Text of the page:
TORONTO, Dec 3 (Reuters) - Canada’s manufacturing sector expanded in November at the fastest pace in three months, boosted by a pick up in new orders and the strongest job creation in at least eight years, data showed on Thursday.
The IHS Markit Canada Manufacturing Purchasing Managers’ index (PMI), a measure of manufacturing business conditions, rose to a seasonally adjusted 54.9 last month, its highest since August. In October, the index hit a 21-month low of 53.9.
A reading above 50 shows growth in the sector.
The new orders index rose to 53.7 from 52.2 in October, while the employment index climbed to 57.1, its highest since the survey began in October 2010, from 55.3.
“The latest robust increase in staffing levels was widely linked to capacity pressures and a subsequent rise in investment spending across the manufacturing sector,” said Christian Buhagiar, president and CEO, Supply Chain Management Association (SCMA).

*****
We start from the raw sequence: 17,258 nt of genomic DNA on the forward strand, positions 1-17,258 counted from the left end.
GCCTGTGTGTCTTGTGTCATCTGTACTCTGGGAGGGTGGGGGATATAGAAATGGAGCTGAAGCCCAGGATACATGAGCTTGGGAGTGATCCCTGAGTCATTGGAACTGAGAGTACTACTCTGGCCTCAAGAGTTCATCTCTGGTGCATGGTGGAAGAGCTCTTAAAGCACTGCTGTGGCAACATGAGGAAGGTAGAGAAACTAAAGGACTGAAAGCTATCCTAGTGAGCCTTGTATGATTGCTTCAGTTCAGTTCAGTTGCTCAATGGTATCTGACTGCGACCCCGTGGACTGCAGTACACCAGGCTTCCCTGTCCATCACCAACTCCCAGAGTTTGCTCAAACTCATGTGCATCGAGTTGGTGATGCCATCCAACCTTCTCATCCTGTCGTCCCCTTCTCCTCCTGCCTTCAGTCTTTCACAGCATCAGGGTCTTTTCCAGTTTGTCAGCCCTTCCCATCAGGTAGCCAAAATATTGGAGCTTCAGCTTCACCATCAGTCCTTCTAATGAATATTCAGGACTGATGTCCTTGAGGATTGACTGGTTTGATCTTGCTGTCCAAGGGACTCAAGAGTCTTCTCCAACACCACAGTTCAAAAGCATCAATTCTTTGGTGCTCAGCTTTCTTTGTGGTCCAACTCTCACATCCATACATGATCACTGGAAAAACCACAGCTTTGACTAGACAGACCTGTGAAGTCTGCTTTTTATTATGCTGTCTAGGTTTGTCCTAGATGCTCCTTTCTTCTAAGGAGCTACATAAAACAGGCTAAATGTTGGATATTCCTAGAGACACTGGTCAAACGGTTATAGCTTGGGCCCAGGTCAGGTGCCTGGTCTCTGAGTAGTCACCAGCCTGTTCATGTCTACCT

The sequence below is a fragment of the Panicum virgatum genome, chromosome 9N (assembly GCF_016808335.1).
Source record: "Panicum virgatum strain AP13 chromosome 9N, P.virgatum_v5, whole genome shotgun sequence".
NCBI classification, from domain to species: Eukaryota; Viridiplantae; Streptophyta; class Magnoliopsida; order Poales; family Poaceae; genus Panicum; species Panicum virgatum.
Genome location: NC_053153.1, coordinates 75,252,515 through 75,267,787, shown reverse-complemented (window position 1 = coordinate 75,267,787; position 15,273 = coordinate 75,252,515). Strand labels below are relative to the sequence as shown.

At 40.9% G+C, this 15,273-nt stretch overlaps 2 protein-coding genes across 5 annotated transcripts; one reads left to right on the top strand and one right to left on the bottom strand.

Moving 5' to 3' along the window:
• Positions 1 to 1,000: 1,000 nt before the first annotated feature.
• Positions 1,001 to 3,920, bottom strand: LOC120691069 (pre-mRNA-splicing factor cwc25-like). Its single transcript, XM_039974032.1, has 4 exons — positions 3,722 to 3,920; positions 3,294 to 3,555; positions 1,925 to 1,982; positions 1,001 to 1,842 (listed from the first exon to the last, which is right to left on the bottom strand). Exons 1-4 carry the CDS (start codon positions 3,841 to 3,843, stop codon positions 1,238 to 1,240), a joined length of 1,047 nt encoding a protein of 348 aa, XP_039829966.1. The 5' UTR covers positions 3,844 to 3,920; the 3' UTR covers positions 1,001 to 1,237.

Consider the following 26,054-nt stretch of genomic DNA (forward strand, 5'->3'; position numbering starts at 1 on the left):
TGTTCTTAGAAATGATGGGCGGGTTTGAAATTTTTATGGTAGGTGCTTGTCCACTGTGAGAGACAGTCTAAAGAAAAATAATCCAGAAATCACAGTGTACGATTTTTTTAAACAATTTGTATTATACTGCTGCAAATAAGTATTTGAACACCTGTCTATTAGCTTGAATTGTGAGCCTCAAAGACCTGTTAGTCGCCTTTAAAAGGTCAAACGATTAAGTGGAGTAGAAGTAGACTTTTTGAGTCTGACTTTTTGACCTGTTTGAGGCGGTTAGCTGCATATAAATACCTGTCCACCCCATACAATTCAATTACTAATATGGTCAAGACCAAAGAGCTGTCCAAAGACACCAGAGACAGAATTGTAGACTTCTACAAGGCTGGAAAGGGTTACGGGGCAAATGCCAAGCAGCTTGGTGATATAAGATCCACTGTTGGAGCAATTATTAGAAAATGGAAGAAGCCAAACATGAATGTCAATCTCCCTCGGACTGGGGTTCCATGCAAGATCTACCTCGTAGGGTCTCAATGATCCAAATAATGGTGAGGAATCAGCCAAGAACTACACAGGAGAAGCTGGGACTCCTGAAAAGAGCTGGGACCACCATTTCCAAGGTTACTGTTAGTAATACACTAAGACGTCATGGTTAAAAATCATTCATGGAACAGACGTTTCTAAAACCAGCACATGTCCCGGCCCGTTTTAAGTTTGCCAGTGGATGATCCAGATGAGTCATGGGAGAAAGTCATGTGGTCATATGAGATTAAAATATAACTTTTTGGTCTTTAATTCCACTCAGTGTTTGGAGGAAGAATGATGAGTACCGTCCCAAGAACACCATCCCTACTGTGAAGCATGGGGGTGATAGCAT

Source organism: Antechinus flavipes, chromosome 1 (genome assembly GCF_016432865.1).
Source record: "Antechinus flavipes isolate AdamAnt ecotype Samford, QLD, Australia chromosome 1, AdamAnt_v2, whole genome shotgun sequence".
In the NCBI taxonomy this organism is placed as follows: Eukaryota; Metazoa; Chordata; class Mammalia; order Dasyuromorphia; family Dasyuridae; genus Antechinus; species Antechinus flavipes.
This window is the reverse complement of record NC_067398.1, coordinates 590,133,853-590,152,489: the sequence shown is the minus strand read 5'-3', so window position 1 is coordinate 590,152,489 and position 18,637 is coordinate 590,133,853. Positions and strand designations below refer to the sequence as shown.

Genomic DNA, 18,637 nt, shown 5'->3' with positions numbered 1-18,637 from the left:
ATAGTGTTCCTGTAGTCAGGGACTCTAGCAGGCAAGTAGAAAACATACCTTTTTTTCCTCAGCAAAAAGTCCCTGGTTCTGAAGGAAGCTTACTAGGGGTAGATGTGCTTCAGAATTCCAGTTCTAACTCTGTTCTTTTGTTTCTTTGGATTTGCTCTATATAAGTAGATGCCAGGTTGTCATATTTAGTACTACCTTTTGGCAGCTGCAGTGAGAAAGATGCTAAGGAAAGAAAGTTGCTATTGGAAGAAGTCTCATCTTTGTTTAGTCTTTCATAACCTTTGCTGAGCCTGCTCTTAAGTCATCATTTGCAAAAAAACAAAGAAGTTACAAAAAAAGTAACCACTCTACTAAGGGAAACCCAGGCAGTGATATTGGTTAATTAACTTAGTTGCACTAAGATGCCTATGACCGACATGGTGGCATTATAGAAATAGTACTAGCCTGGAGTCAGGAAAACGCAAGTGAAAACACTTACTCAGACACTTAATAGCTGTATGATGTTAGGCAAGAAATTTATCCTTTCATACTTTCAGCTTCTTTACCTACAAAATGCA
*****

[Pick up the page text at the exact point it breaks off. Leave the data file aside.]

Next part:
“Survey respondents commented on a boost to sales from improving U.S. economic conditions. However, there were also signs that worldwide trade frictions continued to hold back client demand,” Buhagiar said.
The new export orders index has moderated from a recent peak of 55.9 in May. Still, it edged up in November to 53.2 from 52.6 in October.
Lower oil-related prices has helped offset higher costs for imported materials, particularly metals, IHS Markit said.
The input price index fell to a nine-month low of 64.9 from 66.1 October.
Reporting by Fergal Smith; Editing by Susan Thomas